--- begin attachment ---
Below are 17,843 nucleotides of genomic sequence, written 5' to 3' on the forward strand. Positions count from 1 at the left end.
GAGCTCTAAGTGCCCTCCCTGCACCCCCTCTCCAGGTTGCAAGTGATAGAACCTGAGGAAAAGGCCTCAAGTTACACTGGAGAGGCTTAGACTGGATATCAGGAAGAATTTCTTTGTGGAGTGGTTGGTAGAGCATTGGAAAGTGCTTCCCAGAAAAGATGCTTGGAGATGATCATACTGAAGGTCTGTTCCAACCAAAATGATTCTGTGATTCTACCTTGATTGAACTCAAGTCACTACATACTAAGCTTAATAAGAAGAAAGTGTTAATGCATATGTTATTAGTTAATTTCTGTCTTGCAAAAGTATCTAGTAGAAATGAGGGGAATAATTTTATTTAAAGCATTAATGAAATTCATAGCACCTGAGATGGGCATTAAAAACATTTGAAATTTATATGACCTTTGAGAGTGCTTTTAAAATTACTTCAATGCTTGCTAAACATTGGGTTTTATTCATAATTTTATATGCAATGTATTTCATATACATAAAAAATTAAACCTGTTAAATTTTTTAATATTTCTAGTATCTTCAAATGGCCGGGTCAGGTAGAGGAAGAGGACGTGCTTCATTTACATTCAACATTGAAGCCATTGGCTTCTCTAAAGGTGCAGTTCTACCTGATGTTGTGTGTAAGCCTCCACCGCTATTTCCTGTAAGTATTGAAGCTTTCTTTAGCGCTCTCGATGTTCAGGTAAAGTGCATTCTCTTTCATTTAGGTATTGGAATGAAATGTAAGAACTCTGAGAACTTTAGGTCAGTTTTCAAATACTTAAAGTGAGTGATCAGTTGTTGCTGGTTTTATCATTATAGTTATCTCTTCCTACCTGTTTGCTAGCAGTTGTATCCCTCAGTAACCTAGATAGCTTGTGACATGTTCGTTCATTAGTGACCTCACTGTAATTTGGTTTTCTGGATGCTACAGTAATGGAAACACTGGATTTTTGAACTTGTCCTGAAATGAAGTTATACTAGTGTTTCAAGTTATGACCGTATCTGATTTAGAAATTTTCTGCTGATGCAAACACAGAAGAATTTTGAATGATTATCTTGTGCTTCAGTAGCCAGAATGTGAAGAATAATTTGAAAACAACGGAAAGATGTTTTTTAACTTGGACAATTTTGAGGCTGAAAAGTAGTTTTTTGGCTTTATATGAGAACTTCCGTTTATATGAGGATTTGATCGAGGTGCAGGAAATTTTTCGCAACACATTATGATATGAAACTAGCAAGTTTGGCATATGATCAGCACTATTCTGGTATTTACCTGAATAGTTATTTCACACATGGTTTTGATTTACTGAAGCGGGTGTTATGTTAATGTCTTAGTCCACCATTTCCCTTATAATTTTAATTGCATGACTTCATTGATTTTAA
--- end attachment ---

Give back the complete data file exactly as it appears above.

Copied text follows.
Below are 17,843 nucleotides of genomic sequence, written 5' to 3' on the forward strand. Positions count from 1 at the left end.
GAGCTCTAAGTGCCCTCCCTGCACCCCCTCTCCAGGTTGCAAGTGATAGAACCTGAGGAAAAGGCCTCAAGTTACACTGGAGAGGCTTAGACTGGATATCAGGAAGAATTTCTTTGTGGAGTGGTTGGTAGAGCATTGGAAAGTGCTTCCCAGAAAAGATGCTTGGAGATGATCATACTGAAGGTCTGTTCCAACCAAAATGATTCTGTGATTCTACCTTGATTGAACTCAAGTCACTACATACTAAGCTTAATAAGAAGAAAGTGTTAATGCATATGTTATTAGTTAATTTCTGTCTTGCAAAAGTATCTAGTAGAAATGAGGGGAATAATTTTATTTAAAGCATTAATGAAATTCATAGCACCTGAGATGGGCATTAAAAACATTTGAAATTTATATGACCTTTGAGAGTGCTTTTAAAATTACTTCAATGCTTGCTAAACATTGGGTTTTATTCATAATTTTATATGCAATGTATTTCATATACATAAAAAATTAAACCTGTTAAATTTTTTAATATTTCTAGTATCTTCAAATGGCCGGGTCAGGTAGAGGAAGAGGACGTGCTTCATTTACATTCAACATTGAAGCCATTGGCTTCTCTAAAGGTGCAGTTCTACCTGATGTTGTGTGTAAGCCTCCACCGCTATTTCCTGTAAGTATTGAAGCTTTCTTTAGCGCTCTCGATGTTCAGGTAAAGTGCATTCTCTTTCATTTAGGTATTGGAATGAAATGTAAGAACTCTGAGAACTTTAGGTCAGTTTTCAAATACTTAAAGTGAGTGATCAGTTGTTGCTGGTTTTATCATTATAGTTATCTCTTCCTACCTGTTTGCTAGCAGTTGTATCCCTCAGTAACCTAGATAGCTTGTGACATGTTCGTTCATTAGTGACCTCACTGTAATTTGGTTTTCTGGATGCTACAGTAATGGAAACACTGGATTTTTGAACTTGTCCTGAAATGAAGTTATACTAGTGTTTCAAGTTATGACCGTATCTGATTTAGAAATTTTCTGCTGATGCAAACACAGAAGAATTTTGAATGATTATCTTGTGCTTCAGTAGCCAGAATGTGAAGAATAATTTGAAAACAACGGAAAGATGTTTTTTAACTTGGACAATTTTGAGGCTGAAAAGTAGTTTTTTGGCTTTATATGAGAACTTCCGTTTATATGAGGATTTGATCGAGGTGCAGGAAATTTTTCGCAACACATTATGATATGAAACTAGCAAGTTTGGCATATGATCAGCACTATTCTGGTATTTACCTGAATAGTTATTTCACACATGGTTTTGATTTACTGAAGCGGGTGTTATGTTAATGTCTTAGTCCACCATTTCCCTTATAATTTTAATTGCATGACTTCATTGATTTTAA